7. The entire decision of this controversy depends upon the true interpretation to be put on Clause (2) of Para. A, Pt. I and Rule 1(i), Para. B of the Schedule to the Act of 1957. They are reproduced below for facility of reference :
'(2) In addition, in the case of every individual and Hindu undivided family, where the net wealth of the individual or Hindu undivided family includes the value of any asset, being building or land (other than business premises) or any right in such building or land, situated in an urban area (such asset being hereafter in this Part referred to as urban asset) :--...'
'1. (i) 'Business premises' means any building or land or part of such building or land or any right in building or land or part thereof, owned by the assessee and used throughout the previous year for the purposes of his business or profession, and includes any building used for the purpose of residence of persons employed in the business or any building used for the welfare of such persons as a hospital, creche, school, canteen, library, recreational centre, shelter, rest-room or lunch-room, but does not include any premises in the nature of guest house. '
8. This rule clearly indicates that any building or land owned by the assessee and used during the previous year for the purpose of business or profession has to be excluded for the purposes of levying of additional wealth-tax on urban assets. The expression 'business' has not been defined in the W.T. Act. It is a common expression which is sometimes used by itself and sometimes in a collocation of words as in business, trade or profession. It is a word of large and wide import capable of a variety of meanings. In a broad sense, it is taken to mean everything that occupies the time, attention and labour of men for the purposes of livelihood or profit. Section 2(36) of the I.T. Act, 1961 (in short, 'the Act of 1961'), defines the terra 'profession' as including vocation. Vocation and occupation are synonymous and there is no difference between the two. Even if the argument advanced by the learned counsel for the Department is accepted, the agricultural operation carried on by the assessee tant-amounts to profession within the meaning of Section 2(36) of the Act of 1961. In Hindustan Steel Ltd, v. State of Orissa : 83ITR26(SC) , it was observed that the expression 'business' though extensively used as a word of indefinite import, in taxing statutes it is used in the sense of occupation or profession which occupies the time, attention and labour of a person normally with the object of making profit. To regard an activity as business, there must be a course of dealings either actually continued orcontemplated to be continued with a profit motive and not for sport or pleasure.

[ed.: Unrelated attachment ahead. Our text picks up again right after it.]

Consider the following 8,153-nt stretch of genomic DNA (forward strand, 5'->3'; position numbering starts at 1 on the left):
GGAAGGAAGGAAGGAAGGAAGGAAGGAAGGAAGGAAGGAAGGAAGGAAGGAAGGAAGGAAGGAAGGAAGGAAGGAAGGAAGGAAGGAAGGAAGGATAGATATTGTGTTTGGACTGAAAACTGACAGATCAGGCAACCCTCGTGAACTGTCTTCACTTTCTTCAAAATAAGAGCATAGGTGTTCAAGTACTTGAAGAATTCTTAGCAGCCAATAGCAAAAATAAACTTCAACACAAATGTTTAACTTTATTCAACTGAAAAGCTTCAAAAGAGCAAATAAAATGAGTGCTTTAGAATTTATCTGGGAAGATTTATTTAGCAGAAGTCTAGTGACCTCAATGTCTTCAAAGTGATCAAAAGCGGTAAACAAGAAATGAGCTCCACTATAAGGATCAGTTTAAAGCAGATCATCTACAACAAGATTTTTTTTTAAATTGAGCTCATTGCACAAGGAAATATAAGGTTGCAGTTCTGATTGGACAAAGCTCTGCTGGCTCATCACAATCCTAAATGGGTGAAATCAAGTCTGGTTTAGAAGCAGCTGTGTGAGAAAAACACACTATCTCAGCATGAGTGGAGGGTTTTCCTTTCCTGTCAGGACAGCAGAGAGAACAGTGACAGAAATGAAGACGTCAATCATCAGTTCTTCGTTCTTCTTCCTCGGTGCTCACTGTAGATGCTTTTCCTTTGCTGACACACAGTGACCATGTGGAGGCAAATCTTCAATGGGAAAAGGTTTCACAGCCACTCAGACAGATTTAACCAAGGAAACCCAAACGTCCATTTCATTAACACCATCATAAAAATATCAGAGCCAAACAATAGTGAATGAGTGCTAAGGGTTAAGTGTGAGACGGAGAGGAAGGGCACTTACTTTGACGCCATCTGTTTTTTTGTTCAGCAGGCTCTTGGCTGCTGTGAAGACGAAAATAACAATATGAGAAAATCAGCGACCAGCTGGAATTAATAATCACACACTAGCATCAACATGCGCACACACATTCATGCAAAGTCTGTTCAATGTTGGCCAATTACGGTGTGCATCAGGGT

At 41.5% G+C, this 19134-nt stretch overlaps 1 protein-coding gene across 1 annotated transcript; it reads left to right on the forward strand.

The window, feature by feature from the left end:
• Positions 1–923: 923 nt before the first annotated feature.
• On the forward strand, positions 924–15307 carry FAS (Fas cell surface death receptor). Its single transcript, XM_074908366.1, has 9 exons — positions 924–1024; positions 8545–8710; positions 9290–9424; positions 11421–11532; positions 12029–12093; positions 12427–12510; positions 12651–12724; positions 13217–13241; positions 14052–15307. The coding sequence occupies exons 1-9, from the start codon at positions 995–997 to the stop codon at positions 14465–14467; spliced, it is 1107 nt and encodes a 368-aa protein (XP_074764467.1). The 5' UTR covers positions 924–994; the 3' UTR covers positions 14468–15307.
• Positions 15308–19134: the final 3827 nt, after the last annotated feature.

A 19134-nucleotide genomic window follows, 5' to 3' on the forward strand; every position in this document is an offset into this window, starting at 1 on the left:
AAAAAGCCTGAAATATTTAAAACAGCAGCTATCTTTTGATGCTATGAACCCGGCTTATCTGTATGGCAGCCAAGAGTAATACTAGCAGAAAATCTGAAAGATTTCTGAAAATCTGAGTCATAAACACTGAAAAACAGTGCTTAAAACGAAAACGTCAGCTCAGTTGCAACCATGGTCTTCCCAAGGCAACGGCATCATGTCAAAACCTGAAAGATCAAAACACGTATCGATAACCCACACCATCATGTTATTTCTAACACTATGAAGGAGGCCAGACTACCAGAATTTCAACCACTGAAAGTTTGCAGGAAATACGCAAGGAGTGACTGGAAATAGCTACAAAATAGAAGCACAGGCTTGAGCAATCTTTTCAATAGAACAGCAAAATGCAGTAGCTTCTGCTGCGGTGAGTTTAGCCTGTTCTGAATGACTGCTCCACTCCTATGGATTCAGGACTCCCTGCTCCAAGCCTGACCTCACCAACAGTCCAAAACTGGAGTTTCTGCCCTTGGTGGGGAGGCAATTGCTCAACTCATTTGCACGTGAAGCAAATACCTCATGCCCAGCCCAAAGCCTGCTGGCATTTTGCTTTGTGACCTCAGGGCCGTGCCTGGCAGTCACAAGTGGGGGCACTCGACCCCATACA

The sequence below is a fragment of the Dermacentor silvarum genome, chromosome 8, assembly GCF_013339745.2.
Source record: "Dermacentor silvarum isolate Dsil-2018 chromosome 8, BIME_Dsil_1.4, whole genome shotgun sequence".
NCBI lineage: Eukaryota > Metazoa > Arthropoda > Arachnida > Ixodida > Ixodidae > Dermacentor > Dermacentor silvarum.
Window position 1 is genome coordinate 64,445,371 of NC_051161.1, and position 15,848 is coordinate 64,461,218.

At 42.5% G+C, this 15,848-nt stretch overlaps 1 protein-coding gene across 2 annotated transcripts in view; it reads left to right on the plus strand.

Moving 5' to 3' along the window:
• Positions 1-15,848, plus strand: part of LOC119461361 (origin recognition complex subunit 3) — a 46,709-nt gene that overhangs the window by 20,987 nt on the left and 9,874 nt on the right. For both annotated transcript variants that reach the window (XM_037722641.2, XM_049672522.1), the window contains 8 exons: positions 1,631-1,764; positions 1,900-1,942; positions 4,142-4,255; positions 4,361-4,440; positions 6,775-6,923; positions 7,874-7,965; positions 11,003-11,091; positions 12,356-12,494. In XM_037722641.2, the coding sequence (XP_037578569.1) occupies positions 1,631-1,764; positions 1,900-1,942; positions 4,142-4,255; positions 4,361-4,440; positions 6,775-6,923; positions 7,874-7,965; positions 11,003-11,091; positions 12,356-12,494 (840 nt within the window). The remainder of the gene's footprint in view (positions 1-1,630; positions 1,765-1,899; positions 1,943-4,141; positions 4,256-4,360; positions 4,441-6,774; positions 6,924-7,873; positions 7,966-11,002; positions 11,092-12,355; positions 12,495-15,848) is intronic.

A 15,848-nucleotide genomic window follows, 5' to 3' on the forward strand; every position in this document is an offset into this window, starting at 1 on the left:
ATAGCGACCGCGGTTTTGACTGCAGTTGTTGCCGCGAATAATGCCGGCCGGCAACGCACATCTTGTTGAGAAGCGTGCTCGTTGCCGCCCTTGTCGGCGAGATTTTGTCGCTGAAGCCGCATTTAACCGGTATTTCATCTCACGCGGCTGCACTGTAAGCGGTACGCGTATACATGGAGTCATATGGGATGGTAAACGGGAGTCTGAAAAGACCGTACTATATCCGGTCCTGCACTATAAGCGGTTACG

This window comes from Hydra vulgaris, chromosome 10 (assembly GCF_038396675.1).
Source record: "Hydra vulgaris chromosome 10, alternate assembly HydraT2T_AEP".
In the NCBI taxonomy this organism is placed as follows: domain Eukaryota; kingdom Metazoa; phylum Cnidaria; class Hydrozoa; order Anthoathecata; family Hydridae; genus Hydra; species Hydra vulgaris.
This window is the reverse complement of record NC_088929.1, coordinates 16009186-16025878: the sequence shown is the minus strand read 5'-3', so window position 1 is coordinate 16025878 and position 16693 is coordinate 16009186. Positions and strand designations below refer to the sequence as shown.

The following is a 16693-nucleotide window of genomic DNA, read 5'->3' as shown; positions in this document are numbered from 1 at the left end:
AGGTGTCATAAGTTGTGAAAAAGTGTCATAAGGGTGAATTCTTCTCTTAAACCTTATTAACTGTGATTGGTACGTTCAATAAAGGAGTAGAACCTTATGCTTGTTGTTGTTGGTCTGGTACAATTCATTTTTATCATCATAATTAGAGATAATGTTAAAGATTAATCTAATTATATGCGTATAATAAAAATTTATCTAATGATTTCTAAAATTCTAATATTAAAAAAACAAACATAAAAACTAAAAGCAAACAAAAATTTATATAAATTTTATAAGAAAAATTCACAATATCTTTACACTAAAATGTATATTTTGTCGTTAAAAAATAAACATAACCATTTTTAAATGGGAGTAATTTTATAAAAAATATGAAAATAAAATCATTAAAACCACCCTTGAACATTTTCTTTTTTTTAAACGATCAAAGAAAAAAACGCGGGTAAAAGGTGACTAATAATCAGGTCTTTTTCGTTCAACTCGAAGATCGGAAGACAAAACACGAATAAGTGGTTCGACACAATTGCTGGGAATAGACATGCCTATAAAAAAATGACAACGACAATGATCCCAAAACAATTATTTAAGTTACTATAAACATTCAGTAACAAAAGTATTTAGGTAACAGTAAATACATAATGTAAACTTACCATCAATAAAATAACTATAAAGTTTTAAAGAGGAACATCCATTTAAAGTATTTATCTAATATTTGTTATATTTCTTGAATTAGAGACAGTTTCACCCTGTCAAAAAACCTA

9. Keeping the aforesaid observations in view we agree with the finding of the Tribunal that in so far as the agricultural operations involve carrying on systematic enterpreneurial activity with the help of capital and labour with a view to earn profits and the element of risk being not absent from such operations, the agricultural operations will fall within category of business. The land of the assessee being business premises, rightly falls within the definition of the term 'business premises' as provided in Rule 1(i), Para. B of the Schedule. After carefully considering the entire matter and for the reasons recorded above we answer the question referred to us in the affirmative, i.e., in favour of the assessee and against the Department.
10. In view of our answer to the question in Wealth-tax Reference No. 17/1977, we answer the questions referred to for our opinion in Wealth-tax References Nos. 10, 11, 14, 15 & 16, 18 of 1977, 15 & 16 and 21 & 22 of 1978 and 1, 3 & 4, 5 & 6 and 7 of 1979 and question No. (ii) in Wealth-tax Reference No. 19 of 1977, in the affirmative; i.e., in favour of the assessees and against the Revenue.
11. Now, we advert to question No. (i) in Wealth-tax Reference No. 19/. 1977. The learned counsel for the Department fairly conceded that the Full Bench decision of this court in Pritam Singh v. Asst. CED , covers the subject-matter of question No. (i) against the Revenue and he refrained from contesting the decision of the Tribunal in regard to the subject-matter of question No. (i). The answer to this question would obviously be in the affirmative, i.e., in favour of the assessee and against the Department.
12. The references are disposed of accordingly with no order as to costs.
Bhopinder Singh Dhillon, J.
13. I agree.